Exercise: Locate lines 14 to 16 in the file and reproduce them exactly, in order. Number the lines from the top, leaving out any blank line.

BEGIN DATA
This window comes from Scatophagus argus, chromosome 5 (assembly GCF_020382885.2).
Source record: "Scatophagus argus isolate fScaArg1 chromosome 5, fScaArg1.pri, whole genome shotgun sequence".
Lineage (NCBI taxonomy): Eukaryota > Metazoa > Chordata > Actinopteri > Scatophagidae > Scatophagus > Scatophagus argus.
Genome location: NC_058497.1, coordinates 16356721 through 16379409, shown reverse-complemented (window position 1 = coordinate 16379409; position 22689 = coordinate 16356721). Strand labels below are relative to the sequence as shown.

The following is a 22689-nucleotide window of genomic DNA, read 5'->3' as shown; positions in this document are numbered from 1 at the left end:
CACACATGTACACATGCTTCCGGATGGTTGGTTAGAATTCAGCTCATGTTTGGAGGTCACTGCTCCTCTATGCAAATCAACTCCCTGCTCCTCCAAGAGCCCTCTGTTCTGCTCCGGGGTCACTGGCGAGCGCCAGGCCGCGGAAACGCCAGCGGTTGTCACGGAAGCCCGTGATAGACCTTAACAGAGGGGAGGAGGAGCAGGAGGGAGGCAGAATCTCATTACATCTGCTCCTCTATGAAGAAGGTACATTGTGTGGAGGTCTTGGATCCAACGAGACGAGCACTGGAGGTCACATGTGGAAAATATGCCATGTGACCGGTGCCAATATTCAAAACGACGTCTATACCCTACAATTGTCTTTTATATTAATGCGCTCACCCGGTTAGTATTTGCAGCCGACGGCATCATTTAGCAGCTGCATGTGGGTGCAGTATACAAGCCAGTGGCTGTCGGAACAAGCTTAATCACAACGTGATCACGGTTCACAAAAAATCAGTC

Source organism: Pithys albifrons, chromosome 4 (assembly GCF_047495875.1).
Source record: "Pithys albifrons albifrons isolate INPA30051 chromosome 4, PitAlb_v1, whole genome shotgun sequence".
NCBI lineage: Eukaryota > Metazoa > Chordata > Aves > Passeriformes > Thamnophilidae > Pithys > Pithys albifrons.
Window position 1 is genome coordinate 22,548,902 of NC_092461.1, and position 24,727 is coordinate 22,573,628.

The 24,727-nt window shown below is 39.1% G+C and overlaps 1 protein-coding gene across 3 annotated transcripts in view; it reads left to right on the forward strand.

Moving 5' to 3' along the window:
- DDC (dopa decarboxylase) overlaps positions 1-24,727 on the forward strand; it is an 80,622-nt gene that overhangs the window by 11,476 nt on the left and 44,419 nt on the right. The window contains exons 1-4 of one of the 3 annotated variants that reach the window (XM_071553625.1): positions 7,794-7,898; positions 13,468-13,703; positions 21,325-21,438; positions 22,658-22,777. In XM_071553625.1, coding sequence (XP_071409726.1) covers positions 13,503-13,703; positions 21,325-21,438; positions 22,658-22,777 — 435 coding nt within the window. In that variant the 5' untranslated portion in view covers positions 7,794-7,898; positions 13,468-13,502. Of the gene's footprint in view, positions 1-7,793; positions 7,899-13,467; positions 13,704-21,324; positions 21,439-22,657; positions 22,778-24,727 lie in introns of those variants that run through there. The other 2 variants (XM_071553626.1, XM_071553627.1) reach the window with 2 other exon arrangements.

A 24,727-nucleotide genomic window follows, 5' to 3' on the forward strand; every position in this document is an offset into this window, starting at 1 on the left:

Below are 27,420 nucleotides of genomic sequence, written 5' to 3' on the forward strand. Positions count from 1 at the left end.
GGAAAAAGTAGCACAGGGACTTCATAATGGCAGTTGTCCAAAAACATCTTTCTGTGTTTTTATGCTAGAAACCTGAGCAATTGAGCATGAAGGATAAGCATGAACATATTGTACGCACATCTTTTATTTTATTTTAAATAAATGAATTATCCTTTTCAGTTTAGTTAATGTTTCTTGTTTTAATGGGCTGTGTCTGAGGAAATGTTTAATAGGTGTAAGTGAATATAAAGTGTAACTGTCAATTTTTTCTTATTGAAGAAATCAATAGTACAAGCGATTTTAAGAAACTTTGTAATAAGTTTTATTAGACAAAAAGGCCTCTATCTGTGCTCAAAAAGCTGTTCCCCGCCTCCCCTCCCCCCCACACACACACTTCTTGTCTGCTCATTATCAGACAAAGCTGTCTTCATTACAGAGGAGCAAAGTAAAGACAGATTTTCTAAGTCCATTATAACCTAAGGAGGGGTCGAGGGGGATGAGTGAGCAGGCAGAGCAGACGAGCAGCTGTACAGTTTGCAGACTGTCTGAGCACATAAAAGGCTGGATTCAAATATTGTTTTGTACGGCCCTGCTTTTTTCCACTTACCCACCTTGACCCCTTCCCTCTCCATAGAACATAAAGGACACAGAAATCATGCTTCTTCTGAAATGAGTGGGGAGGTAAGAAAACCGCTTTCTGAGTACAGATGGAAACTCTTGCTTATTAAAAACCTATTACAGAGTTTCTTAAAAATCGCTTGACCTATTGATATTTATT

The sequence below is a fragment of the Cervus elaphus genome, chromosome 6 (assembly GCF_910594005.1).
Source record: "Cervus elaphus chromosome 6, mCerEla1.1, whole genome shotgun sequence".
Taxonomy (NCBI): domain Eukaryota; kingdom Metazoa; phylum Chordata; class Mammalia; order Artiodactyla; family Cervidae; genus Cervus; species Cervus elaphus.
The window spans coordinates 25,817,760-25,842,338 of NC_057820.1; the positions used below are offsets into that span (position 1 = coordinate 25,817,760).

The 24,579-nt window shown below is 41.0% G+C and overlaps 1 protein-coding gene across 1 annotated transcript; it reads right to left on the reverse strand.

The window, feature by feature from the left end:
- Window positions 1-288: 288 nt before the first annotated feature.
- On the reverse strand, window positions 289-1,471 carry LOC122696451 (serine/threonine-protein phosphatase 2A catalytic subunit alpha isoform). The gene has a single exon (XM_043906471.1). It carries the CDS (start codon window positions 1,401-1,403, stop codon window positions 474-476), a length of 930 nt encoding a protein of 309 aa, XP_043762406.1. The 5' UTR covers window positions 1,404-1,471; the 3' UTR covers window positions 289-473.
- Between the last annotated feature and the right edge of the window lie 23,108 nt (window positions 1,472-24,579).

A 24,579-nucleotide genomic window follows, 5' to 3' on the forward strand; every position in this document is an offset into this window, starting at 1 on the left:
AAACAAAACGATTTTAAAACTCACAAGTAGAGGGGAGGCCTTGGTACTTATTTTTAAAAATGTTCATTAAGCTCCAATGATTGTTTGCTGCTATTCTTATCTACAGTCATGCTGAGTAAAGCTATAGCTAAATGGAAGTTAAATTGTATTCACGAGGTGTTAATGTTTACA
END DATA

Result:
A 24,727-nucleotide genomic window follows, 5' to 3' on the forward strand; every position in this document is an offset into this window, starting at 1 on the left:

Below are 27,420 nucleotides of genomic sequence, written 5' to 3' on the forward strand. Positions count from 1 at the left end.
GGAAAAAGTAGCACAGGGACTTCATAATGGCAGTTGTCCAAAAACATCTTTCTGTGTTTTTATGCTAGAAACCTGAGCAATTGAGCATGAAGGATAAGCATGAACATATTGTACGCACATCTTTTATTTTATTTTAAATAAATGAATTATCCTTTTCAGTTTAGTTAATGTTTCTTGTTTTAATGGGCTGTGTCTGAGGAAATGTTTAATAGGTGTAAGTGAATATAAAGTGTAACTGTCAATTTTTTCTTATTGAAGAAATCAATAGTACAAGCGATTTTAAGAAACTTTGTAATAAGTTTTATTAGACAAAAAGGCCTCTATCTGTGCTCAAAAAGCTGTTCCCCGCCTCCCCTCCCCCCCACACACACACTTCTTGTCTGCTCATTATCAGACAAAGCTGTCTTCATTACAGAGGAGCAAAGTAAAGACAGATTTTCTAAGTCCATTATAACCTAAGGAGGGGTCGAGGGGGATGAGTGAGCAGGCAGAGCAGACGAGCAGCTGTACAGTTTGCAGACTGTCTGAGCACATAAAAGGCTGGATTCAAATATTGTTTTGTACGGCCCTGCTTTTTTCCACTTACCCACCTTGACCCCTTCCCTCTCCATAGAACATAAAGGACACAGAAATCATGCTTCTTCTGAAATGAGTGGGGAGGTAAGAAAACCGCTTTCTGAGTACAGATGGAAACTCTTGCTTATTAAAAACCTATTACAGAGTTTCTTAAAAATCGCTTGACCTATTGATATTTATT